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BANGALORE:It is tough to be a woman, and more so if you are married and facing domestic violence. Women in the State, including Bangalore, are facing increasing problems from their families and society.
The figures of domestic violence in Karnataka put out by the State Crime Records Bureau (SCRB) says 2009 was the worst over a five-year period, where husbands or/and their relatives were the perpetrators of violence against women.
In 2009, there were 8,839 cases of violence against women, as against 7,698 in 2008 and incidents of violent crimes such as gang rape, molestation, abduction and dowry deaths increased. The SCRB figures show that 486 women were allegedly raped and 2,186 molested.
Shockingly, 3,185 cases of domestic violence have been committed by a husband or his relatives. Even kidnapping and abduction of women has increased — from 253 cases in 2004 to 445 in 2009.
More than 200 cases of dowry harassment are being recorded every year and none of the laws seem to have any deterrent effect in either curbing crimes against women or combating them in courts of law.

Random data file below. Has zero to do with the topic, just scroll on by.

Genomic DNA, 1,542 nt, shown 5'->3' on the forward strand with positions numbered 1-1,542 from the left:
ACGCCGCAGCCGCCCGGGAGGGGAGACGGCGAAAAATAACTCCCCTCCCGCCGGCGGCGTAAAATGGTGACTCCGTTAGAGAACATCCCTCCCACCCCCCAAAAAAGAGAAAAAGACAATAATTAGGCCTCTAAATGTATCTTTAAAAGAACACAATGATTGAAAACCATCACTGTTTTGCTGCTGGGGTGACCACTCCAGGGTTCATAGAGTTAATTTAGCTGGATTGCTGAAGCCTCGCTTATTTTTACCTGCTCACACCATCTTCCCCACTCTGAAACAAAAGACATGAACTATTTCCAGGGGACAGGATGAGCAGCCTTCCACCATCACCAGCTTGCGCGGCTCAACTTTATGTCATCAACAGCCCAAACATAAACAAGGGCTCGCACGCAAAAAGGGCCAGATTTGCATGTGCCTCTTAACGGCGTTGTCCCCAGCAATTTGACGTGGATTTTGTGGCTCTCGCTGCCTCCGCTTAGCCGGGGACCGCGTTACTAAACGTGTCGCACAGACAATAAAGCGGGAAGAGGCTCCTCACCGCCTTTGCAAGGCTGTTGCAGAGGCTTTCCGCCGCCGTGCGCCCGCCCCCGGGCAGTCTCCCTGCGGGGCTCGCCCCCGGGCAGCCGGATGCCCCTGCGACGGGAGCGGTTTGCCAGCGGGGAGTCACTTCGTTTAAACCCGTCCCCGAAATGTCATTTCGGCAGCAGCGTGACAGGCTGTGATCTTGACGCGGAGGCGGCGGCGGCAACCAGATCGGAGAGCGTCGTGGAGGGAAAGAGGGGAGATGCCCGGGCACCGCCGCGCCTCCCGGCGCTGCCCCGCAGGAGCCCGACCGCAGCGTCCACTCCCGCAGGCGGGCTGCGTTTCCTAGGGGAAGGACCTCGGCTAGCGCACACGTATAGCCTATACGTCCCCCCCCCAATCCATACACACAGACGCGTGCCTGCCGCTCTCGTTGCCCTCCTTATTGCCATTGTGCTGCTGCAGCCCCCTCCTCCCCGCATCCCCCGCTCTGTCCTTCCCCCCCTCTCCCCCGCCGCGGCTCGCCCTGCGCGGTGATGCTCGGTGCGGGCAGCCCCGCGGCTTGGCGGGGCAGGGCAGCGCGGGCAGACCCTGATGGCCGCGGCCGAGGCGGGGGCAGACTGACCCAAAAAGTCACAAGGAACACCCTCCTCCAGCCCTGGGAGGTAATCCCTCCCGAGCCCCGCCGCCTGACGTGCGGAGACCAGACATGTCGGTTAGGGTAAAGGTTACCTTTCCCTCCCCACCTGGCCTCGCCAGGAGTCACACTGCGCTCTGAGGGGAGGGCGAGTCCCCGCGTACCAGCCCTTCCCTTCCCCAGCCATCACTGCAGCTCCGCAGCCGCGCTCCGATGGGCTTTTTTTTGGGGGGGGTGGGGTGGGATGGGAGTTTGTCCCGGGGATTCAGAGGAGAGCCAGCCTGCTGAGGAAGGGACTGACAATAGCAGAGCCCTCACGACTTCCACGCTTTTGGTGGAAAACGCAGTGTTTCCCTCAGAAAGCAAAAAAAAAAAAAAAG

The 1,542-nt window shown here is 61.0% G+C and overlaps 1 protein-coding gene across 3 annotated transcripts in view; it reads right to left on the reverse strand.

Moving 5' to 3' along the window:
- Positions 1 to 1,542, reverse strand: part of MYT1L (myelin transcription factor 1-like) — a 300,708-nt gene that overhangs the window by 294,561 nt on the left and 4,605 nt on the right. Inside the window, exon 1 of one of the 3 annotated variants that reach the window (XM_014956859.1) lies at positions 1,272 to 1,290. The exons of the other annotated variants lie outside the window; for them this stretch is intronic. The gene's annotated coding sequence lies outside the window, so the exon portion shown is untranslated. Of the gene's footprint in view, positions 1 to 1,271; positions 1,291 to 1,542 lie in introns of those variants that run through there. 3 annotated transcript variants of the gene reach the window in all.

Are the current laws ineffective in dealing with cases against women? No, says senior advocate and women activists Pramila Nesargi. She says the Protection of Women from Domestic Violence Act, 2005 (Domestic Violence Act) has adequate provisions to ensure that a woman gets her due. She says though the law came into force on October 26, 2006, it is increasingly being used to ensure that women get maintenance, custody of a child, shelter in husband's house and even stopping a husband from selling property.
Advocate-General Ashok Harnahalli says in a majority of divorce and separation cases, civil remedies could not give any or adequate monthly maintenance to the woman. He says Section 21 of the Domestic Violence Act overrides all other laws and enables the court to even grant temporary custody of the child to the mother. Similarly, Section 20 overrides all other existing laws and it can be made use of to ensure monthly maintenance to a wife.
Section 18 of the Act can be invoked to ensure that husband and in-laws are restrained from repeating any act of domestic violence.
Section 17 permits a woman to not only reside in the same house as her estranged husband but also provide her a part of that house for her personal use.
The Domestic Violence Act is one of the few Acts which provides an opportunity for a husband or man to improve his conduct in accordance with the norms outlined in the Act. If the orders are violated, his acts will be considered criminal.
(To be concluded)
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